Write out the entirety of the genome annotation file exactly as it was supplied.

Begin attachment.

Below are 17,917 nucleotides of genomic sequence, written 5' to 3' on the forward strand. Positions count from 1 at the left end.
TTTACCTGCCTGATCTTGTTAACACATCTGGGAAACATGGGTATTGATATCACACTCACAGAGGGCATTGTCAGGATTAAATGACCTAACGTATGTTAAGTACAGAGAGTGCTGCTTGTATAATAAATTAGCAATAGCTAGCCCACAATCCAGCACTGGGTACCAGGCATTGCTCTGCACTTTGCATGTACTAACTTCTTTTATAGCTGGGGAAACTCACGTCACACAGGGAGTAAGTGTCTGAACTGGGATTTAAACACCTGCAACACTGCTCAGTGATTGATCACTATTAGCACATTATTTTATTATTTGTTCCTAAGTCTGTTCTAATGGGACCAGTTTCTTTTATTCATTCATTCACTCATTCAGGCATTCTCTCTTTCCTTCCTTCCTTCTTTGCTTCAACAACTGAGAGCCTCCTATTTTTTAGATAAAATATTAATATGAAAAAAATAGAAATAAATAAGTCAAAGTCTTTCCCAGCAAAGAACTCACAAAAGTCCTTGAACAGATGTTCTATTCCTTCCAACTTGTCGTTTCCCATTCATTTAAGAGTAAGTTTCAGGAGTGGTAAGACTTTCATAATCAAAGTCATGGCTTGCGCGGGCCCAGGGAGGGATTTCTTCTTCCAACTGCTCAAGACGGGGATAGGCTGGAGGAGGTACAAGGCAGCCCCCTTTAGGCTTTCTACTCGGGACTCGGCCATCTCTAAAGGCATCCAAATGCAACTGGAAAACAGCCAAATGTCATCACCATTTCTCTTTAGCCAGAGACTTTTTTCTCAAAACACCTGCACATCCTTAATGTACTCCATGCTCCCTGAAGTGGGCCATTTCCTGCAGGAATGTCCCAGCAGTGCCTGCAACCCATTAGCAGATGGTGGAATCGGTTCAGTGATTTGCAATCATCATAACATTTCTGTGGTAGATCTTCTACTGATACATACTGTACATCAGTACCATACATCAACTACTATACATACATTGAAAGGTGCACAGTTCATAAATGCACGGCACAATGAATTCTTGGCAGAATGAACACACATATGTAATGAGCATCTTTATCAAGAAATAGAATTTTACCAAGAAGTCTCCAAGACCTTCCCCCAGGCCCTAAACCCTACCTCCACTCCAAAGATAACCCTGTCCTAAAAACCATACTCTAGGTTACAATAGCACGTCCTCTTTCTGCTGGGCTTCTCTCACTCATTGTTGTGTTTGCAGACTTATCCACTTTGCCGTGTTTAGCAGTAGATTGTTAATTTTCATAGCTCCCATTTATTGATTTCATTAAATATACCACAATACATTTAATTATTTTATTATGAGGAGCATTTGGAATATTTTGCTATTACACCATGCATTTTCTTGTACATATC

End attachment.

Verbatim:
Below are 17,917 nucleotides of genomic sequence, written 5' to 3' on the forward strand. Positions count from 1 at the left end.
TTTACCTGCCTGATCTTGTTAACACATCTGGGAAACATGGGTATTGATATCACACTCACAGAGGGCATTGTCAGGATTAAATGACCTAACGTATGTTAAGTACAGAGAGTGCTGCTTGTATAATAAATTAGCAATAGCTAGCCCACAATCCAGCACTGGGTACCAGGCATTGCTCTGCACTTTGCATGTACTAACTTCTTTTATAGCTGGGGAAACTCACGTCACACAGGGAGTAAGTGTCTGAACTGGGATTTAAACACCTGCAACACTGCTCAGTGATTGATCACTATTAGCACATTATTTTATTATTTGTTCCTAAGTCTGTTCTAATGGGACCAGTTTCTTTTATTCATTCATTCACTCATTCAGGCATTCTCTCTTTCCTTCCTTCCTTCTTTGCTTCAACAACTGAGAGCCTCCTATTTTTTAGATAAAATATTAATATGAAAAAAATAGAAATAAATAAGTCAAAGTCTTTCCCAGCAAAGAACTCACAAAAGTCCTTGAACAGATGTTCTATTCCTTCCAACTTGTCGTTTCCCATTCATTTAAGAGTAAGTTTCAGGAGTGGTAAGACTTTCATAATCAAAGTCATGGCTTGCGCGGGCCCAGGGAGGGATTTCTTCTTCCAACTGCTCAAGACGGGGATAGGCTGGAGGAGGTACAAGGCAGCCCCCTTTAGGCTTTCTACTCGGGACTCGGCCATCTCTAAAGGCATCCAAATGCAACTGGAAAACAGCCAAATGTCATCACCATTTCTCTTTAGCCAGAGACTTTTTTCTCAAAACACCTGCACATCCTTAATGTACTCCATGCTCCCTGAAGTGGGCCATTTCCTGCAGGAATGTCCCAGCAGTGCCTGCAACCCATTAGCAGATGGTGGAATCGGTTCAGTGATTTGCAATCATCATAACATTTCTGTGGTAGATCTTCTACTGATACATACTGTACATCAGTACCATACATCAACTACTATACATACATTGAAAGGTGCACAGTTCATAAATGCACGGCACAATGAATTCTTGGCAGAATGAACACACATATGTAATGAGCATCTTTATCAAGAAATAGAATTTTACCAAGAAGTCTCCAAGACCTTCCCCCAGGCCCTAAACCCTACCTCCACTCCAAAGATAACCCTGTCCTAAAAACCATACTCTAGGTTACAATAGCACGTCCTCTTTCTGCTGGGCTTCTCTCACTCATTGTTGTGTTTGCAGACTTATCCACTTTGCCGTGTTTAGCAGTAGATTGTTAATTTTCATAGCTCCCATTTATTGATTTCATTAAATATACCACAATACATTTAATTATTTTATTATGAGGAGCATTTGGAATATTTTGCTATTACACCATGCATTTTCTTGTACATATC